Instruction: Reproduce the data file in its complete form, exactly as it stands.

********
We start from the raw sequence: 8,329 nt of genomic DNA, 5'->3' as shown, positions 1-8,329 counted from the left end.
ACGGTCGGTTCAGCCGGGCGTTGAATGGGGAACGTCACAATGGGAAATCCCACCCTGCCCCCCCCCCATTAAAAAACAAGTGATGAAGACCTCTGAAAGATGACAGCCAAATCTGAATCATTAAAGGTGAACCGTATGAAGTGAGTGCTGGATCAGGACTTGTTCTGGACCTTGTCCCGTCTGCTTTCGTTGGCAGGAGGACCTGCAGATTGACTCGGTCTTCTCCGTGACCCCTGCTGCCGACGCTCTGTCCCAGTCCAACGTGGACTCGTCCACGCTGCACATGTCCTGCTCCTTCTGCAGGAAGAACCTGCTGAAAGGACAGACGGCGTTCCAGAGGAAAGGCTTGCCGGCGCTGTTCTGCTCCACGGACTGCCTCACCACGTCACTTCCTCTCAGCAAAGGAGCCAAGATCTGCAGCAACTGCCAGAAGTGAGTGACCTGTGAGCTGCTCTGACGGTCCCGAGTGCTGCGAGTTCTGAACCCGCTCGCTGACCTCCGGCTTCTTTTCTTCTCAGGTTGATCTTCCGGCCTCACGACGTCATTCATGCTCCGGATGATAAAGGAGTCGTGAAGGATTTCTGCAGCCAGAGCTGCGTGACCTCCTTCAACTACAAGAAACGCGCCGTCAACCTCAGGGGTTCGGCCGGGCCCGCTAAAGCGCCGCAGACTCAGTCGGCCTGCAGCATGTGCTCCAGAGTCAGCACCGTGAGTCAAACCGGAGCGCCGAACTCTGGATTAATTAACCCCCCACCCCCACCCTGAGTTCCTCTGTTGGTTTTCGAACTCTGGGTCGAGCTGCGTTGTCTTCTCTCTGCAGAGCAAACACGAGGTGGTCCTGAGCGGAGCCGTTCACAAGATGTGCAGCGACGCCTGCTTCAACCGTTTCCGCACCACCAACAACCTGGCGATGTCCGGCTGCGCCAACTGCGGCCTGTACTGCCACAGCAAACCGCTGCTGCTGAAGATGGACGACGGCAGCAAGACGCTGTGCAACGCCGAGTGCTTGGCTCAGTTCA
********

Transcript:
We start from the raw sequence: 8,329 nt of genomic DNA, 5'->3' as shown, positions 1-8,329 counted from the left end.
ACGGTCGGTTCAGCCGGGCGTTGAATGGGGAACGTCACAATGGGAAATCCCACCCTGCCCCCCCCCCATTAAAAAACAAGTGATGAAGACCTCTGAAAGATGACAGCCAAATCTGAATCATTAAAGGTGAACCGTATGAAGTGAGTGCTGGATCAGGACTTGTTCTGGACCTTGTCCCGTCTGCTTTCGTTGGCAGGAGGACCTGCAGATTGACTCGGTCTTCTCCGTGACCCCTGCTGCCGACGCTCTGTCCCAGTCCAACGTGGACTCGTCCACGCTGCACATGTCCTGCTCCTTCTGCAGGAAGAACCTGCTGAAAGGACAGACGGCGTTCCAGAGGAAAGGCTTGCCGGCGCTGTTCTGCTCCACGGACTGCCTCACCACGTCACTTCCTCTCAGCAAAGGAGCCAAGATCTGCAGCAACTGCCAGAAGTGAGTGACCTGTGAGCTGCTCTGACGGTCCCGAGTGCTGCGAGTTCTGAACCCGCTCGCTGACCTCCGGCTTCTTTTCTTCTCAGGTTGATCTTCCGGCCTCACGACGTCATTCATGCTCCGGATGATAAAGGAGTCGTGAAGGATTTCTGCAGCCAGAGCTGCGTGACCTCCTTCAACTACAAGAAACGCGCCGTCAACCTCAGGGGTTCGGCCGGGCCCGCTAAAGCGCCGCAGACTCAGTCGGCCTGCAGCATGTGCTCCAGAGTCAGCACCGTGAGTCAAACCGGAGCGCCGAACTCTGGATTAATTAACCCCCCACCCCCACCCTGAGTTCCTCTGTTGGTTTTCGAACTCTGGGTCGAGCTGCGTTGTCTTCTCTCTGCAGAGCAAACACGAGGTGGTCCTGAGCGGAGCCGTTCACAAGATGTGCAGCGACGCCTGCTTCAACCGTTTCCGCACCACCAACAACCTGGCGATGTCCGGCTGCGCCAACTGCGGCCTGTACTGCCACAGCAAACCGCTGCTGCTGAAGATGGACGACGGCAGCAAGACGCTGTGCAACGCCGAGTGCTTGGCTCAGTTCA